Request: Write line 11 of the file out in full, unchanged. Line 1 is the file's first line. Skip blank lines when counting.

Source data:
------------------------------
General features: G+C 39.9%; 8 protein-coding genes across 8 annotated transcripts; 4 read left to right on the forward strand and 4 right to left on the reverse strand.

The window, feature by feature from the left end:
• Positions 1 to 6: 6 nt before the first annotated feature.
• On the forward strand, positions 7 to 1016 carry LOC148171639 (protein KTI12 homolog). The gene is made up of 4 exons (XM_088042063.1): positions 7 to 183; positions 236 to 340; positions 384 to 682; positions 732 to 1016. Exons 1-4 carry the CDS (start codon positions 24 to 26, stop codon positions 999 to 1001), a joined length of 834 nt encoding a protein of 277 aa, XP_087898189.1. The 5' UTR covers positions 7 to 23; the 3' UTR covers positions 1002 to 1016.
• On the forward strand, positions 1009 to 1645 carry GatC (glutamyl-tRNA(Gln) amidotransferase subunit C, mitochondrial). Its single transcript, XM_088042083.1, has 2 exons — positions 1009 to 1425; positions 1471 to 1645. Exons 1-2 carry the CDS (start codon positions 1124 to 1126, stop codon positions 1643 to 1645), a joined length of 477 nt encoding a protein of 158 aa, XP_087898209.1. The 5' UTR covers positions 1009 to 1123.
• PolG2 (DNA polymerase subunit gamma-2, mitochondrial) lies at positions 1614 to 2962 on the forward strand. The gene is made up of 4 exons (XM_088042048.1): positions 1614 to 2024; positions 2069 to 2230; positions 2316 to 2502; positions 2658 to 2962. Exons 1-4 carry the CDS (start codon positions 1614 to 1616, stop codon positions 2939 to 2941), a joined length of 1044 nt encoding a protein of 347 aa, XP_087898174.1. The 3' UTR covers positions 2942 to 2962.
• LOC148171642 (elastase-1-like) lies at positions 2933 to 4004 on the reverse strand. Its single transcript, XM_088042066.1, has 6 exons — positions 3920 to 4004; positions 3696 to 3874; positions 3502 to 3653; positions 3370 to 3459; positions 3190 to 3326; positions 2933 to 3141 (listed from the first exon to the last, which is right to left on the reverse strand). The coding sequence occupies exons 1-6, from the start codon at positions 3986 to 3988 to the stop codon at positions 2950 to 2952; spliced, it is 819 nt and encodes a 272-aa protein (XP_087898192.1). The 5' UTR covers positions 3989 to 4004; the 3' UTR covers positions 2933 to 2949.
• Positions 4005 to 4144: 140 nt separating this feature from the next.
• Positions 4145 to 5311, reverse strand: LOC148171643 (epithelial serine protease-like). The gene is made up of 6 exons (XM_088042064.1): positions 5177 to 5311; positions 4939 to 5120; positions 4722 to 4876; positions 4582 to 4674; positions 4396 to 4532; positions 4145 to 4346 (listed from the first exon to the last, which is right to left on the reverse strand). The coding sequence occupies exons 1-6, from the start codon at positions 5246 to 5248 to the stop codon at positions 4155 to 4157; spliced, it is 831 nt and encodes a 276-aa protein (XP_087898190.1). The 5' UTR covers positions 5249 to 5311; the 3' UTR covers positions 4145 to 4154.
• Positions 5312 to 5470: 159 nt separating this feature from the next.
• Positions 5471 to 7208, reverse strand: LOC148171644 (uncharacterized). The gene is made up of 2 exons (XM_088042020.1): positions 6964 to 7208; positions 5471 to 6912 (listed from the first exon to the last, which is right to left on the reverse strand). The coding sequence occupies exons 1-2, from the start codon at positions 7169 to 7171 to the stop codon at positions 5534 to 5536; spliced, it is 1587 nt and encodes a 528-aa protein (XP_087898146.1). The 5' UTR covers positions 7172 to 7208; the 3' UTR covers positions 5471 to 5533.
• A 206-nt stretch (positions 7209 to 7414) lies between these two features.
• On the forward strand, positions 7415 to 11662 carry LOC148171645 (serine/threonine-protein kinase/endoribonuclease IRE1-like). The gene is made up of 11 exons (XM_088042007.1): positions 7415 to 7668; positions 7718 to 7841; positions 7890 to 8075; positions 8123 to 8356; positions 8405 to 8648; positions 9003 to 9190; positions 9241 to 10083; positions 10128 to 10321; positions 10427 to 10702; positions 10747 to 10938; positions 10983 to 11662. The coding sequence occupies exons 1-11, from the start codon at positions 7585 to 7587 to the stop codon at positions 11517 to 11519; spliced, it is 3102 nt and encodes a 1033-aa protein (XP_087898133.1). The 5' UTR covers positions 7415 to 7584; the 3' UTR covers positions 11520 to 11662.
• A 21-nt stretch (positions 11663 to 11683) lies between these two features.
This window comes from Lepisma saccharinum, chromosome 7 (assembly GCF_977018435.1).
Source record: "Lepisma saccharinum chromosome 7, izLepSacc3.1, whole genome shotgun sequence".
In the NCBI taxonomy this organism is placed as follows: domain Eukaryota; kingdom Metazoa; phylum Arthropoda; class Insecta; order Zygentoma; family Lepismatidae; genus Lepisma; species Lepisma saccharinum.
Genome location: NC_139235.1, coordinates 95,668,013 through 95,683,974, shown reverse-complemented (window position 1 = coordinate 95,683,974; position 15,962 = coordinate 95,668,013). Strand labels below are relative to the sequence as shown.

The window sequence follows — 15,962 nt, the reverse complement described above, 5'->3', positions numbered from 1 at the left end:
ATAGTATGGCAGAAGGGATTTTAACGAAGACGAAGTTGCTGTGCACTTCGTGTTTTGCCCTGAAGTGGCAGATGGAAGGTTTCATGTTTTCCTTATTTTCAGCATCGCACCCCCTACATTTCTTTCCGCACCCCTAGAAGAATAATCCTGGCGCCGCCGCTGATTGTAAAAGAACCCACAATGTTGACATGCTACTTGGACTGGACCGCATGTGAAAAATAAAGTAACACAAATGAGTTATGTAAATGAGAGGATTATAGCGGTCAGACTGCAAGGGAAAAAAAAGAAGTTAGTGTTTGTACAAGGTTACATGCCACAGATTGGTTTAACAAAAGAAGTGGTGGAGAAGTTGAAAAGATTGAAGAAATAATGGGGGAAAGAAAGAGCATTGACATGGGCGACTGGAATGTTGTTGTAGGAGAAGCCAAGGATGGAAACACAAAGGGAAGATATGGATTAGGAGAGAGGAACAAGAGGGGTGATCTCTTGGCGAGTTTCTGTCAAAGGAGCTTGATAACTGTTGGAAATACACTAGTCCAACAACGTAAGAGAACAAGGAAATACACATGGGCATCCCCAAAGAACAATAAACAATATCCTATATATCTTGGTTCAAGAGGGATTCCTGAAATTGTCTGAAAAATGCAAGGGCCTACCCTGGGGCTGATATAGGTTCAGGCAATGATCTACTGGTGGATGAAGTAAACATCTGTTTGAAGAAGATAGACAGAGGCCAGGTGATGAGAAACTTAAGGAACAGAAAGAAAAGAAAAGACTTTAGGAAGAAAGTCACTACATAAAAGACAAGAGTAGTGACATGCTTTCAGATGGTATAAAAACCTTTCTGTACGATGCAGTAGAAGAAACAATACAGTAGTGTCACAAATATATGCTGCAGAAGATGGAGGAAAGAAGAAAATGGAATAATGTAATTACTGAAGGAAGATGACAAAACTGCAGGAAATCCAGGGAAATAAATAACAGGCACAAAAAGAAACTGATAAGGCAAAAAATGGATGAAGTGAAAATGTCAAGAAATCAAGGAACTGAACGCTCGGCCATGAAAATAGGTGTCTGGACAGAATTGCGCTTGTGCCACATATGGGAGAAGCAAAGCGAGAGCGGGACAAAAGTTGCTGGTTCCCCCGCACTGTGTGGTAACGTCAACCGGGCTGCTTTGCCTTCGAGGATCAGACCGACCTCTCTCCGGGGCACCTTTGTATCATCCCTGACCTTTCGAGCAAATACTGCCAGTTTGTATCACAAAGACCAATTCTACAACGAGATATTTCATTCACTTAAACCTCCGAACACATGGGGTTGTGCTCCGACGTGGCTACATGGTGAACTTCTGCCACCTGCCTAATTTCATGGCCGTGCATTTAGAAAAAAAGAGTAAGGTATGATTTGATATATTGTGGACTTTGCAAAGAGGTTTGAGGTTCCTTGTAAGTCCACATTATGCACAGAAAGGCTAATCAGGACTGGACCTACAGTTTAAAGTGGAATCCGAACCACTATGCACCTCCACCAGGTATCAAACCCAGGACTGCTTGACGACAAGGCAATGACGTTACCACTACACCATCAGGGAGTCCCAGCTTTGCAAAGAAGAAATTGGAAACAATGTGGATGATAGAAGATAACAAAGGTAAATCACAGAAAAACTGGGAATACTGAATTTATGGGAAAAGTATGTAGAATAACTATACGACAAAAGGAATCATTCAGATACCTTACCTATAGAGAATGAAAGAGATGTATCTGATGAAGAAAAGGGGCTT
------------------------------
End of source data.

• Positions 5471 to 7208, reverse strand: LOC148171644 (uncharacterized). The gene is made up of 2 exons (XM_088042020.1): positions 6964 to 7208; positions 5471 to 6912 (listed from the first exon to the last, which is right to left on the reverse strand). The coding sequence occupies exons 1-2, from the start codon at positions 7169 to 7171 to the stop codon at positions 5534 to 5536; spliced, it is 1587 nt and encodes a 528-aa protein (XP_087898146.1). The 5' UTR covers positions 7172 to 7208; the 3' UTR covers positions 5471 to 5533.